Vegan Brioche

Can the magic of chickpea water make an eggless brioche that’s as rich and soft as the traditional variety?

Laura Vincent
Sep 4 · 5 min read
Photos: Laura Vincent

Is there anything Aquafaba can’t do? In this series, I am exploring the almost suspicious versatility of this ingredient that is little more than the leftover liquid from a drained can of chickpeas. Fortunately for us, someone diplomatically came up with the Latin translation “aquafaba” so we don’t have to go around talking about “bean water” which doesn’t sound nearly as elegant. Something about the protein-rich properties of this aquafaba means that it behaves in a very similar manner to egg whites — both in terms of its binding properties and its voluminous, air-trapping abilities. This has opened up a whole new world of possibilities for vegans and there are a zillion innovative recipes out there. I plan to both bring you original recipes and to test out those that are full of promise and promises, to see how far this bean water can take us.

So far I’ve used aquafaba to make aioli and chocolate mousse, but I decided to level up and try something a lot more involved, in the form of vegan brioche. Brioche is a French bread, traditionally fortified with eggs and butter. This recipe instead uses aquafaba and olive oil to provide similar properties in a vegan way.

My recipe, while adapted a little, is sourced directly from this one at holycowvegan.net and I encourage you to read what they’ve said for further reference. I love baking bread and was keen to see how these two key ingredients would emulate the properties of a traditional brioche, turns out the protein in the aquafaba and the fat in the olive oil result in an amazing loaf of bread that’s rich and soft, with a fluffy, light, layered crumb and a gently crisp crust. I was so delighted with the brioche that I ended up eating it on its own — nothing spread on top, no sandwich fillings — because it’s just so delicious. Aquafaba wins again.

I don’t have a stand mixer and didn’t want to assume that you have one either, so have formulated this recipe to be made entirely by hand, incorporating the olive oil by rolling and folding the dough repeatedly, which I believe also aids the texture of the finished brioche. If you have a mixer with a dough hook the kneading will definitely be quicker! The kneading process is quite involved and there’s a lot of resting time for the dough, but I promise it’s worth it for the tender, luscious loaf of bread awaiting you.

Vegan Brioche

Adapted from this recipe at holycowvegan.net

  • Two ¼ teaspoons active dry yeast (or, one sachet)
  • ⅓ cup soymilk, gently warmed
  • Four tablespoons sugar
  • ½ teaspoon salt
  • ¾ cup aquafaba (this should be one can’s worth)
  • One cup all-purpose flour
  • Two cups bread flour, plus extra for kneading
  • ½ cup extra virgin olive oil
  1. Place the yeast, soy milk, and one tablespoon of the sugar in a large mixing bowl. Swirl the bowl around to mix the yeast into the liquid, then let it sit for five minutes, to allow the yeast to bloom and get a little puffy.
  2. Tip in the rest of the sugar, salt, aquafaba, and the all-purpose flour, and stir together with a wooden spoon. Then, add the bread flour to the bowl and knead the mixture together for about five minutes, until it forms a solid cohesive clump of dough. I often knead the dough right inside the bowl, but you might find it easier to place it on a clean surface. I find the easiest way to knead is to think of a pushing and pulling motion — push the dough away from you, pull it back towards you, and then push it away again.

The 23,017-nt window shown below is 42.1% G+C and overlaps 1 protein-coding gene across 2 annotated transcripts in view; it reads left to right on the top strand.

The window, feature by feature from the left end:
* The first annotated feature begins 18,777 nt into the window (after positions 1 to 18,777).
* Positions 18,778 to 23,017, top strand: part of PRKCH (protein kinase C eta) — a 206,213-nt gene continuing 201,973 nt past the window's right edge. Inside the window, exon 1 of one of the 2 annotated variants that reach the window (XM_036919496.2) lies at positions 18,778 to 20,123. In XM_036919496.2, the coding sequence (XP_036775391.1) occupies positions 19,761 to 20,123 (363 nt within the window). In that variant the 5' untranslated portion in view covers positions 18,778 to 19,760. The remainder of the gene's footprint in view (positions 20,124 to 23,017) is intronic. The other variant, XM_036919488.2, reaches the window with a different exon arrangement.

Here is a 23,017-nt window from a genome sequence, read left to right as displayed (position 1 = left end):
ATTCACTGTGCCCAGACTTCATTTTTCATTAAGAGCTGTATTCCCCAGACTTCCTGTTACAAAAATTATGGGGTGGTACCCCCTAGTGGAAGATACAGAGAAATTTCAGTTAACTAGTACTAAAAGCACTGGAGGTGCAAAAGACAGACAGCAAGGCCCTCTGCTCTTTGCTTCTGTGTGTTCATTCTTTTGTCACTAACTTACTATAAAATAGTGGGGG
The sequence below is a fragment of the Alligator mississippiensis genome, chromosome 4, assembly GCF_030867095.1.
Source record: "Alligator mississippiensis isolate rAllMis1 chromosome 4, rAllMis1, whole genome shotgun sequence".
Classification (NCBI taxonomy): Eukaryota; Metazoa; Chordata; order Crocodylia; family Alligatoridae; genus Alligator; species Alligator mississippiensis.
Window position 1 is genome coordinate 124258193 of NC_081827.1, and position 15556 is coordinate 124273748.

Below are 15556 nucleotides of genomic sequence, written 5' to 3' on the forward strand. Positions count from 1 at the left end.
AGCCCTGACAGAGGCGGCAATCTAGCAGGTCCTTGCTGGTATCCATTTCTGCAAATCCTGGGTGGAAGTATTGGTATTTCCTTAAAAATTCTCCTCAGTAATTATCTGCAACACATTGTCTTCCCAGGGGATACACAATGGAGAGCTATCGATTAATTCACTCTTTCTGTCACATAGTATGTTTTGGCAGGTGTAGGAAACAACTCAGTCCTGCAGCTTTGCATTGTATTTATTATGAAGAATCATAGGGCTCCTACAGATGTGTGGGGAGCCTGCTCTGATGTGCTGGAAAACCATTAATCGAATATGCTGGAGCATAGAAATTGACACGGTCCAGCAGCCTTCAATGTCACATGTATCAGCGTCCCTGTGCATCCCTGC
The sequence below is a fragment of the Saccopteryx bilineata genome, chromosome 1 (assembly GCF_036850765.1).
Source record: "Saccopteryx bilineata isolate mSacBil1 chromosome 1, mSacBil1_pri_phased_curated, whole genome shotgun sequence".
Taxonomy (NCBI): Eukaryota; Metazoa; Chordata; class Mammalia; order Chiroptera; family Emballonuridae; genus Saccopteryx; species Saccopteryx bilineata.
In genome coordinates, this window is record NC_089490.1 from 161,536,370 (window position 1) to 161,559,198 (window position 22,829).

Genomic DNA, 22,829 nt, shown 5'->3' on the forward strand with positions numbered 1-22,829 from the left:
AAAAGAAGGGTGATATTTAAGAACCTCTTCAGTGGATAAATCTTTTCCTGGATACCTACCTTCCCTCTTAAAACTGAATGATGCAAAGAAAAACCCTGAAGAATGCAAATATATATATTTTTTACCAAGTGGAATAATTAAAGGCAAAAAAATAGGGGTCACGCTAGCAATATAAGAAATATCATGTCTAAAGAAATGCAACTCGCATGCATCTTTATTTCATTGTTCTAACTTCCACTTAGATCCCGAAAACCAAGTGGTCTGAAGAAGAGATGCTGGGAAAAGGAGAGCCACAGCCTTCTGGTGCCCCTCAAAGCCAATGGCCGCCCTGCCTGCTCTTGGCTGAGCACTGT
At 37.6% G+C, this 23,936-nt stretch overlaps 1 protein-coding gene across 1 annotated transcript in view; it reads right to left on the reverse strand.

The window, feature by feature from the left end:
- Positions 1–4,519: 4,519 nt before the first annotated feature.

3. Now comes the even messier part: kneading in the olive oil. For me the best way to incorporate the olive oil is to get out a rolling pin and roll the dough into a square. Pour a couple of spoons of olive oil over the dough, fold it up like it’s a piece of paper, and then roll it out again and repeat. You may need to scatter a little flour over your surface if it feels like the dough is getting saturated, and you may need to let the dough rest for a few minutes before it will roll out again. It’s okay if the final ball of dough seems very sticky and oily. Keep going!
  4. First rise: Rinse out and dry the mixing bowl and place the ball of dough into it. Cover the bowl tightly and allow the dough to rise in a warmish place for 90 minutes.
  5. Second rise: Punch down the dough — literally, just smush your fist into it, which seems counterintuitive but is very satisfying — cover the dough again, and this time pop it in the fridge and leave it overnight.
  6. Third rise: The following day, remove the dough from the fridge and allow it to come to room temperature. I set my alarm early, put it on the bench, and then went back to bed. Shape the dough into a loaf shape in a tin — I followed the original recipe and split the dough into four balls which I butted up next to each other in the tin — and allow it to rise for one last 90 minute stretch.
  7. Finally: Bake at 375F for 30 minutes, at which point the top should be golden brown and the base should feel gently firm when you lift it out of the tin and tap it. Allow the loaf to rest for about ten minutes, then slice it up and eat.

Tenderly

A friendly + radical vegan magazine dedicated to living well with kindness towards animals, care for the planet, and justice for all.

Laura Vincent

Written by

Food blogger and author from New Zealand. Writing at hungryandfrozen.com; Twitter at @hungryandfrozen; and exclusive stuff at Patreon.com/hungryandfrozen.

Tenderly

Tenderly

A friendly + radical vegan magazine dedicated to living well with kindness towards animals, care for the planet, and justice for all.

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